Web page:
Black-owned Kalagadi Manganese reports that the African Development Bank (AfDB) approved its €150- million loan in May.
Kalagadi Manganese chairperson Daphne Mashile-Nkosi says the money from the AfDB loan will be invested in the development of a manganese mine and infrastructure needed for the sinter plant and smelter project.
“The loan was approved as a result of Kalagadi Manganese supporting the AfDB’s focus of enhancing private-sector competitiveness, gender equality, women empowerment, development of women businesses and entrepreneurs,” Mashile-Nkosi tells Mining Weekly.
The approval of the loan is a significant milestone for Kalagadi Manganese, as it is the first loan to be approved for a mining project in South Africa by the bank.
The company reports that it has to date spent R2-billion on the mine development and infrastructure and that the mine recently started horizontal development. “Other recent developments include the ongoing construction of the first floor of the sinter plant and the civil engineer- ing works for the road infrastructure,” she says.
Current infrastructure in place includes a 20 km temporary water pipeline, with the aim of constructing a 70 km permanent water pipeline before June 2012.
“We are also working on building an electric power transmission line in the Northern Cape, to support the energy demand that will stem from the mine and sinter plant, once in operation,” she adds.
Meanwhile, Kalagadi Manganese reports that a skills shortage is posing a significant challenge in the mining industry. Mashile-Nkosi believes the mining industry in South Africa is dominated by white males in general and that it is challenging to be a black woman conducting business in the industry.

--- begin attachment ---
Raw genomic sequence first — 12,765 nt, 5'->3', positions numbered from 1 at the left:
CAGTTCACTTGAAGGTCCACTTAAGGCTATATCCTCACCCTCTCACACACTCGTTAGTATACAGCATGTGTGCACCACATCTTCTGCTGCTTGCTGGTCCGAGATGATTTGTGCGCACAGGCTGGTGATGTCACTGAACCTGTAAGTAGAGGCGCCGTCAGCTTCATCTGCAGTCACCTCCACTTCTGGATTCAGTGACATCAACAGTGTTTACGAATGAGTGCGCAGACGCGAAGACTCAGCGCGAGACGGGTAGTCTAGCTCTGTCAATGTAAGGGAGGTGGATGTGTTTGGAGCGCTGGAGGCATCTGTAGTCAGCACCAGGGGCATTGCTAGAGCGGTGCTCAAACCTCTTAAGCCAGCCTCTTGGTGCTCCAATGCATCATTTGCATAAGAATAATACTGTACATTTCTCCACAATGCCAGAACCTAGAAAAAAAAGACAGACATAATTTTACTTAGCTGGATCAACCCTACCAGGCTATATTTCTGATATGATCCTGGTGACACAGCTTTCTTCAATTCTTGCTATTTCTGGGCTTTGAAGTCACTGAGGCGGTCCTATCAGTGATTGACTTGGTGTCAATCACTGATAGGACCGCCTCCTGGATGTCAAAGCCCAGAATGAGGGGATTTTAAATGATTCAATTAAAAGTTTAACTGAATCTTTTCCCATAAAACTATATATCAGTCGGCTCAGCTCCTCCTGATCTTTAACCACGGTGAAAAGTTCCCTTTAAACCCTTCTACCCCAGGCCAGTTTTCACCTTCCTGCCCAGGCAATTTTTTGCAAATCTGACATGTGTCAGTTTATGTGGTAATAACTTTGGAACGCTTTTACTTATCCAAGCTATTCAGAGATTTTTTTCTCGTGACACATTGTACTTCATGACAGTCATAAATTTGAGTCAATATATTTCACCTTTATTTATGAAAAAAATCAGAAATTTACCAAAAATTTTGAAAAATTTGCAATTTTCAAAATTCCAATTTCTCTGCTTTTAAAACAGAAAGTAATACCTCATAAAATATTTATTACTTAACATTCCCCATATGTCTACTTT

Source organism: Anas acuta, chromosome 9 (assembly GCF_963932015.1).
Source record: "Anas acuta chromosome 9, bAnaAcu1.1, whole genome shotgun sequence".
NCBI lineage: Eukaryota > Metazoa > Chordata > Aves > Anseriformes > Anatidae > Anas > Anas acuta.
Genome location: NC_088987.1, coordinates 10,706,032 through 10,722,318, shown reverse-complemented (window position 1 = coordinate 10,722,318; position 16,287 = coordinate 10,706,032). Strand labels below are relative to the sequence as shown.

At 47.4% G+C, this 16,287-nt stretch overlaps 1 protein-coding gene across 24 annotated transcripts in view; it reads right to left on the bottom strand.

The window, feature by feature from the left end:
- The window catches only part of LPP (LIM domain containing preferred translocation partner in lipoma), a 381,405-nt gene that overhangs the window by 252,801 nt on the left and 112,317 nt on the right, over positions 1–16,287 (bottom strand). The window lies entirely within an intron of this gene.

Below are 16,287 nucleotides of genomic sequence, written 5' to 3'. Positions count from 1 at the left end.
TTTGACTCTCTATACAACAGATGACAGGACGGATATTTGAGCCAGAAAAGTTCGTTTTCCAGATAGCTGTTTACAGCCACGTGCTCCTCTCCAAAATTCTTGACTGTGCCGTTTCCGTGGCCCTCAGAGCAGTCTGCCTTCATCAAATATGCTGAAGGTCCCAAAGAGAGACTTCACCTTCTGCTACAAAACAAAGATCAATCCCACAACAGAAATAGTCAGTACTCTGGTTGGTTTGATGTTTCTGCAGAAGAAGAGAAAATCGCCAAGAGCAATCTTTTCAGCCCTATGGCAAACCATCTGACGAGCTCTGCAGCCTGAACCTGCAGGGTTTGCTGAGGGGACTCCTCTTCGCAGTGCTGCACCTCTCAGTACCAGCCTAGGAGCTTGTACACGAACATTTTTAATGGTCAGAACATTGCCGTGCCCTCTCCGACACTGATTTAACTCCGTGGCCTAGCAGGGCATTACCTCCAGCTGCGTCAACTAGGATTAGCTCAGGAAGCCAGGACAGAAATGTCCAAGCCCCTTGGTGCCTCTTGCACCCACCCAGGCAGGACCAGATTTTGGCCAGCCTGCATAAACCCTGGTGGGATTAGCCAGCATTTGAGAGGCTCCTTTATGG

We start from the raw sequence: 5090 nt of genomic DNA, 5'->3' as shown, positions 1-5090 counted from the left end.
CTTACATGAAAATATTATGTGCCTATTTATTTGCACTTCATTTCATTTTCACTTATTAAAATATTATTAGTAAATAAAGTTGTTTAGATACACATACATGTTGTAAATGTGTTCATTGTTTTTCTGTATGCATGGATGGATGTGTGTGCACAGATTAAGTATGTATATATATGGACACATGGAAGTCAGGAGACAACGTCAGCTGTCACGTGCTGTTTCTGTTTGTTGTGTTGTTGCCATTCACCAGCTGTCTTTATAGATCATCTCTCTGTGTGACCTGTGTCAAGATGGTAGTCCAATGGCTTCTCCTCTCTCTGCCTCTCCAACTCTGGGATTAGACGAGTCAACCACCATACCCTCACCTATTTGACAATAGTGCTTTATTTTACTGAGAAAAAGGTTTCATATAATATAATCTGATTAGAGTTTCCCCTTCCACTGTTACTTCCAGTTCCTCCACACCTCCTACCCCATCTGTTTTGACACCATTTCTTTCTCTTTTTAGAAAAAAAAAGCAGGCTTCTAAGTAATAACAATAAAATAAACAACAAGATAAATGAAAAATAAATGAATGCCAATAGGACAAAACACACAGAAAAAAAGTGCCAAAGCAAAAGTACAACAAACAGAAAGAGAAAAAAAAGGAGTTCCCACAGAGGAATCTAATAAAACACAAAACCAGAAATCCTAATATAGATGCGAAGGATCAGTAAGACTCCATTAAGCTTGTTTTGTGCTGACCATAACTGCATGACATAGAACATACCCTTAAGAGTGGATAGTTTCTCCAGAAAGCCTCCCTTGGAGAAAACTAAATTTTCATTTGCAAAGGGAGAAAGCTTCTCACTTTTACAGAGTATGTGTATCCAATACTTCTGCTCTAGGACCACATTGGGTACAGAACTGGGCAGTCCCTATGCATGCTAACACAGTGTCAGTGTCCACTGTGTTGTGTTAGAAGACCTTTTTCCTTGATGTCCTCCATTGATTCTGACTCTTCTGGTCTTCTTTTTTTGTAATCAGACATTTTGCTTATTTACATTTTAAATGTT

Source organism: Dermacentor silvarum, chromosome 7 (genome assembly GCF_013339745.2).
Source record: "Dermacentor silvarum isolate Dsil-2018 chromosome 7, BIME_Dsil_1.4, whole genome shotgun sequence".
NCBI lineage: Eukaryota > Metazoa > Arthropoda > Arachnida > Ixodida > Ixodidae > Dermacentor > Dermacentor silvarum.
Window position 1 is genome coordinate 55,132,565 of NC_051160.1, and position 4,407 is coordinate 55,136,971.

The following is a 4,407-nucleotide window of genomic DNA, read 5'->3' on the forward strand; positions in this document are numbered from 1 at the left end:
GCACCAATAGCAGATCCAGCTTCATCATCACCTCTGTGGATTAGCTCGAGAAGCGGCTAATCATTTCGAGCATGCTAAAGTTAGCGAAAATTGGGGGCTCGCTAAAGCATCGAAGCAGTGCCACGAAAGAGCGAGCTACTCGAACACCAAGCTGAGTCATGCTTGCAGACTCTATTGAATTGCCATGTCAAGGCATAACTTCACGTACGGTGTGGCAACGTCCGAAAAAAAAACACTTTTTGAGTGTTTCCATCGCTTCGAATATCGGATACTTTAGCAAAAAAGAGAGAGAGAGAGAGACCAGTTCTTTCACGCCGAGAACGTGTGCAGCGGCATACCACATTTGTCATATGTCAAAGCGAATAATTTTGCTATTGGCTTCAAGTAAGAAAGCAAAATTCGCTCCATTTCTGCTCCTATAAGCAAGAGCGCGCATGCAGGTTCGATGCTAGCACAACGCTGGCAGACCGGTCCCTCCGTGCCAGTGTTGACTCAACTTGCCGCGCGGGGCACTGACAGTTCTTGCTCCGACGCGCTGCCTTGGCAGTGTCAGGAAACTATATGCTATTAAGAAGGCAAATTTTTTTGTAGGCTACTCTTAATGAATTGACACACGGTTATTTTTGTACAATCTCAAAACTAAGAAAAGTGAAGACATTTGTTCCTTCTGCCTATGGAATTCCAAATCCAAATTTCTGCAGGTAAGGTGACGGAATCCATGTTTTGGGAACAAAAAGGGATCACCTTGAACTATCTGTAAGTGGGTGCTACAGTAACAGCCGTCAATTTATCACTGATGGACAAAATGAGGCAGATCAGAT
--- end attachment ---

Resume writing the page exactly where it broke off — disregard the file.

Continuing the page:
“The odds are against women, and particu- larly black women. When black companies and black individuals become affirmative action candidates, they are not given the proper leadership skills training but are used as pawns to front the company. These individuals should be developed and challenged enough to be able to manage projects in future,” she says.
To deal with the skills shortage challenge, Kalagadi Manganese has an agreement in place with its contractors that between 80% and 90% of employees should be sourced from the province.
The company has a good relationship with the Department of Labour to assist in sourcing skilled employees, whenever the need arises.
Kalagadi Manganese says it currently has two female process engineers at the sinter plant and other women employed on the mine, with a female chief geologist. It reports that it has recruited more women at the smelter project, with 13 women employed for piling.
In future, it plans to set up a bursary scheme funded by external funders who share the vision of empowering the Northern Cape community and women, in general, from disadvantaged backgrounds to create the opportunity for skills transfer to take place.
“The bursaries will be aimed at dealing with the localised mining-focused skills shortages, as the area has significant resources and mining activities are expected to increase in the near future,” she says.
Another challenge is resistance to change within the mining industry. “I call this project a protest project, because I have always been told that I will never get into the mining industry and here I am proving my critics wrong. To date, I have achieved 70% of the project’s aims and I want to inspire young black females to also follow their dreams and break boundaries,” notes Mashile-Nkosi.
Kalagadi Manganese reports it is ironic that, even though it is a majority female- owned company, most contractors still attend presentations without female representatives on their teams.